Warning: The Spiritual Principle Contained in this Lifestyle May Not Relieve Your Pain & Discomfort
Recently, while navigating through a rough patch, it occurred to me to ask a question: Which spiritual principles (while beautiful and important) hold no real power to make this painful life experience easier to live with and which ones do?
What follows is an exploration of the lines between spiritual principle and worldly experience – the many, many places in our lives where truth and reality (often painfully) collide.
We tend to expect our spiritual perspective to ease our burdens and relieve our pain, at least in part. Thankfully, this can happen. But there are many experiences that remain hurtful, difficult, scary, or confusing regardless of how practiced we are at walking our spiritual truth.
Relying on spirituality during times of challenge is great, but meaningful principle turns to empty platitude very quickly when the truth we are used to relying on doesn’t seem to be helping. Don’t assume your go-to spiritual truths will get you (or anyone else) through the tough stuff.
Maybe instead, we can witness the pain, both our own and that of others. With deep compassion, seeking gently for what might bring comfort we can wrap it all up in Love, especially in those experiences when ease is a long time coming.
I ask us all to remember that these lines between truth and experience redraw themselves as we change and grow. I believe what makes the difference depends on us as individuals and the situation.
Principle & Experience, Not Always Easy Companions
The physiological imbalance in my brain that I am currently experiencing does not speak or represent my personal truth.
Just because the line between symptom and truth is clear, the pain is not necessarily easier to live with.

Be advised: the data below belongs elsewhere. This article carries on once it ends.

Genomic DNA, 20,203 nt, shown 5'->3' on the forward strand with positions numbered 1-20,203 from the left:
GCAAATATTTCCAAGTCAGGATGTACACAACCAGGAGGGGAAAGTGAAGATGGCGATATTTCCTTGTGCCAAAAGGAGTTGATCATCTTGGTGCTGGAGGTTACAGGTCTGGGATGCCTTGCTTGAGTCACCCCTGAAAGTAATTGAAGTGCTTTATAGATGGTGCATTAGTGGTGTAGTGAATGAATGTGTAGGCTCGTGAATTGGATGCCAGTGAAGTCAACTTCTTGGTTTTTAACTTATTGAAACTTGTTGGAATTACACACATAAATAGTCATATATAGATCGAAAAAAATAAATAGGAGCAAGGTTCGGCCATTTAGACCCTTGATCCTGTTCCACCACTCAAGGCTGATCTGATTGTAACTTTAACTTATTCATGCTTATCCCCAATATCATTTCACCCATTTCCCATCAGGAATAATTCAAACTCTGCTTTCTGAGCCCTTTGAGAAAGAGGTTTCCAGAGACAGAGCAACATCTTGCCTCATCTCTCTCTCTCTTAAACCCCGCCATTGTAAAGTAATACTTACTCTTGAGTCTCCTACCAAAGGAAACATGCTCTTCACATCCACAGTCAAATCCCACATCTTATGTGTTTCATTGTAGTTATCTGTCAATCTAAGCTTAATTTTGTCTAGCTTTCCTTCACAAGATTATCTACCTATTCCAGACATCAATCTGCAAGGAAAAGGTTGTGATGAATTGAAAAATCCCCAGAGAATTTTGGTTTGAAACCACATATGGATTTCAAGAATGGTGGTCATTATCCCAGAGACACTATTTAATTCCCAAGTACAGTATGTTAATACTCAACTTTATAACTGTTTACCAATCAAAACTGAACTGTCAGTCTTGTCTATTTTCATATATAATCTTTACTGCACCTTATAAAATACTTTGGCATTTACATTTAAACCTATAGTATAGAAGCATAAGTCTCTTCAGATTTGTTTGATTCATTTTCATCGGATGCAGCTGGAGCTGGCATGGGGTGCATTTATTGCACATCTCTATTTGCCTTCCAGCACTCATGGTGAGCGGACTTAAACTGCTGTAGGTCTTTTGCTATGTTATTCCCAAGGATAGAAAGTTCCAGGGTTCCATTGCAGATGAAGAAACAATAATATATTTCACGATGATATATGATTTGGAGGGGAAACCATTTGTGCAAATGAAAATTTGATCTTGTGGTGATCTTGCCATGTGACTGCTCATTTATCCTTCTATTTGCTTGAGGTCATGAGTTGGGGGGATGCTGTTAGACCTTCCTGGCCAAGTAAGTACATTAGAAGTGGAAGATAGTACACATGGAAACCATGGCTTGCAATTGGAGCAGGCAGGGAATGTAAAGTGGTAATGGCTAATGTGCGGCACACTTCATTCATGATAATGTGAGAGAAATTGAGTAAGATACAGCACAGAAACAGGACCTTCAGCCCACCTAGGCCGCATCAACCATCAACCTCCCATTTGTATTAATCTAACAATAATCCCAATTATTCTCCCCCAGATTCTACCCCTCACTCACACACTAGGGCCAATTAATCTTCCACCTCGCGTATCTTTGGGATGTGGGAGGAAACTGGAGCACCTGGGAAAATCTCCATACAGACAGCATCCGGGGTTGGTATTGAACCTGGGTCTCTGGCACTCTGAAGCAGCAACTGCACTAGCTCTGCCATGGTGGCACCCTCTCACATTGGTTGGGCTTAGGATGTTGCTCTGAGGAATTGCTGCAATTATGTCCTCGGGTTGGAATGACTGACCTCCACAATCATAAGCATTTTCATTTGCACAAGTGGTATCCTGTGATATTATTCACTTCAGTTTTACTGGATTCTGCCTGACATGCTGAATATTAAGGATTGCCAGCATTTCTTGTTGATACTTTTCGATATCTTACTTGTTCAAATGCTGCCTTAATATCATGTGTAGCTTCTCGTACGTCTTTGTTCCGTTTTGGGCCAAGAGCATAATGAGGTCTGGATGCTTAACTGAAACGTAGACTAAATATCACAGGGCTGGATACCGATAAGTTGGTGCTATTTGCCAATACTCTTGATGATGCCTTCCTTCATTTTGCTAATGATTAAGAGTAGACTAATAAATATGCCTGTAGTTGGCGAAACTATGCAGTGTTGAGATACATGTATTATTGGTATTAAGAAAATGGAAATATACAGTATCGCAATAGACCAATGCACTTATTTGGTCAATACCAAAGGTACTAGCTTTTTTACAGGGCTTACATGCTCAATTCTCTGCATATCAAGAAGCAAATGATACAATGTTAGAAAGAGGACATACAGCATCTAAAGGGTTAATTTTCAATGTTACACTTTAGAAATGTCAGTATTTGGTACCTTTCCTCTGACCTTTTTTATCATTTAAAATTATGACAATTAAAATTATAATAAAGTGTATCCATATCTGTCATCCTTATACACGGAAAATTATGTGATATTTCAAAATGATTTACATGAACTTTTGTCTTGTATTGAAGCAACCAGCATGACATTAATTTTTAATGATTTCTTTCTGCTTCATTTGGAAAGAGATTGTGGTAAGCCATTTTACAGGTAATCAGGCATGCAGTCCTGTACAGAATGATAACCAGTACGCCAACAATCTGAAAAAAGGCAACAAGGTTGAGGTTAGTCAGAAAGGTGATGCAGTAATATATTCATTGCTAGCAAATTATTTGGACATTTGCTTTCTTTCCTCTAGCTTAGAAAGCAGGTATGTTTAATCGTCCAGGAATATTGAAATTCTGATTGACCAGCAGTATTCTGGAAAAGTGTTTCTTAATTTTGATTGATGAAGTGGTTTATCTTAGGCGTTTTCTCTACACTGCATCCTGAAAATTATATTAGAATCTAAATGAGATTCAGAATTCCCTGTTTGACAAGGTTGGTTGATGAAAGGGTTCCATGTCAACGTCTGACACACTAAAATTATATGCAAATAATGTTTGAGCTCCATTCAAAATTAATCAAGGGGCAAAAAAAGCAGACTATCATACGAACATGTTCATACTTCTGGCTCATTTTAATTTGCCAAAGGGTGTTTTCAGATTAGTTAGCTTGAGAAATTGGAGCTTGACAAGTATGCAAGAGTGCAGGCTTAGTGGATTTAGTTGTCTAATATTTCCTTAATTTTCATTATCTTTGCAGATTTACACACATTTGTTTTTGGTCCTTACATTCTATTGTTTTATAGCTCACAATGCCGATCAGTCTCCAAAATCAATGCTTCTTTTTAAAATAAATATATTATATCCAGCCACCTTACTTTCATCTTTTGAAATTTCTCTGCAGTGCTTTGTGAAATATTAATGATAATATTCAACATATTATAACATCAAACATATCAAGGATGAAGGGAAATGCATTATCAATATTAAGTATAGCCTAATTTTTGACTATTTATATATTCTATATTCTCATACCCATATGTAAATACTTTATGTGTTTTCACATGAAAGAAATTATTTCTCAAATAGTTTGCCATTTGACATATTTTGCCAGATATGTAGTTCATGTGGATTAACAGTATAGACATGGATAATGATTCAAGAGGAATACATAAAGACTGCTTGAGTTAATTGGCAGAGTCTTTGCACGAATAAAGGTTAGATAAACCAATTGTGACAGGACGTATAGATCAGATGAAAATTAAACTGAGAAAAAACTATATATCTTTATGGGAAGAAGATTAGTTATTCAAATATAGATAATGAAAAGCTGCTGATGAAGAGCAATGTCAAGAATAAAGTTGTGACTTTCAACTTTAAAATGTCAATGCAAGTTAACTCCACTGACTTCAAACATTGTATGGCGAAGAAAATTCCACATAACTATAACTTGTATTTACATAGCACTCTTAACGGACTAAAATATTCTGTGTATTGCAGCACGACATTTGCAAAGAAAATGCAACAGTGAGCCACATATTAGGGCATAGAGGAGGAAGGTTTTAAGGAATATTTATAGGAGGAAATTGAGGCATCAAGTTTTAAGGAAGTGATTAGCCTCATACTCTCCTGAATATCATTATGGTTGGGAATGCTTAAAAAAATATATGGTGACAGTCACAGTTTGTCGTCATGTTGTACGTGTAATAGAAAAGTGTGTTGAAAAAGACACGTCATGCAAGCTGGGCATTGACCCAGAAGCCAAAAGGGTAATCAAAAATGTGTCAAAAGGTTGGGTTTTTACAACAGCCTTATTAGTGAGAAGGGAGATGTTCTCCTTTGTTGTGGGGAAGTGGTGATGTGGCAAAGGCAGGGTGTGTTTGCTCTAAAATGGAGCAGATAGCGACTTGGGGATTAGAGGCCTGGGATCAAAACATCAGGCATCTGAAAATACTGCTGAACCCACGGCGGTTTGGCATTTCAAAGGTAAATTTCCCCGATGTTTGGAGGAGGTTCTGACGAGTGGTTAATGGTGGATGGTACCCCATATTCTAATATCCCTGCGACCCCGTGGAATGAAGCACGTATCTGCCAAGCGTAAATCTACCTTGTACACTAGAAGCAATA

A very useful definition of suffering is, “A
state in which one feels disdain for what is and/or craves something other than what is.” The pain is simply what is.
There may be a clear line between pain and suffering, but that doesn’t always make me feel better.
Only the practice of peace (living without suffering) yields peace. Only relieving the pain yields relief.
Clarifying the line between peace and relief may prove beneficial, but it doesn’t always make the situation any easier.
I neither expect nor ask that all my needs be met (ever) and I consider it an element of self-care to learn how to live with this peacefully.
While, lately, this one has made the pain easier to live with, the clear line between desire and what is possible might not do the trick in the future.
Learning to live in peace with pain that cannot not be easily relieved yields wisdom, compassion, strength and many other beneficial skills and states.
A clear line between sitting calmly and healthfully with the pain and desperately coping with its oppressive nature is not a guarantee of greater comfort.
Looking for true peace and well-being in worldly details is a recipe for unhappiness and suffering.
Recognizing that there is a clear line between true well-being and my current worldly experience doesn’t automatically grant me the power to influence the pain or replace it with anything more pleasant.
discomfort are not aberrations, but are as natural to the experience of this life as joys and pleasures – and just as temporary. To foster any other belief is to force my will upon this beautiful and organic system of life, in which I am just a visitor.
Honouring the clear line between what is natural and temporary and what is willful and forced has been helping to ease my pain, but it may not for others.
Remembering that there will be days when the whole experience is just too exhausting and I feel like I can’t hack it helps me to practice understanding, compassion, and forgiveness.
The pain may not be at all eased by a clear line between forgiveness and judgment.
Caring for myself with Love and kindness is a sacred practice. Embracing spiritual practice as a cure or fix for … anything, is a deep misinterpretation of that principle.
The pain may not respond at all to clarifying the line between caring for myself and grasping for a fix.
My spiritual practice shapes me and my experience – everyday, in the image of Love and kindness.
Even though I am (hopefully) a more Loving and kind presence, the pain may still persist.
The finite, limited, and contracting nature of this material existence is sacred, valuable, and real and to resist it in any way would be unhealthy and counter-productive.
Because the line between Loving what is, as it is, and resistance is clear, lately the pain has been easier to live with.
How about for you?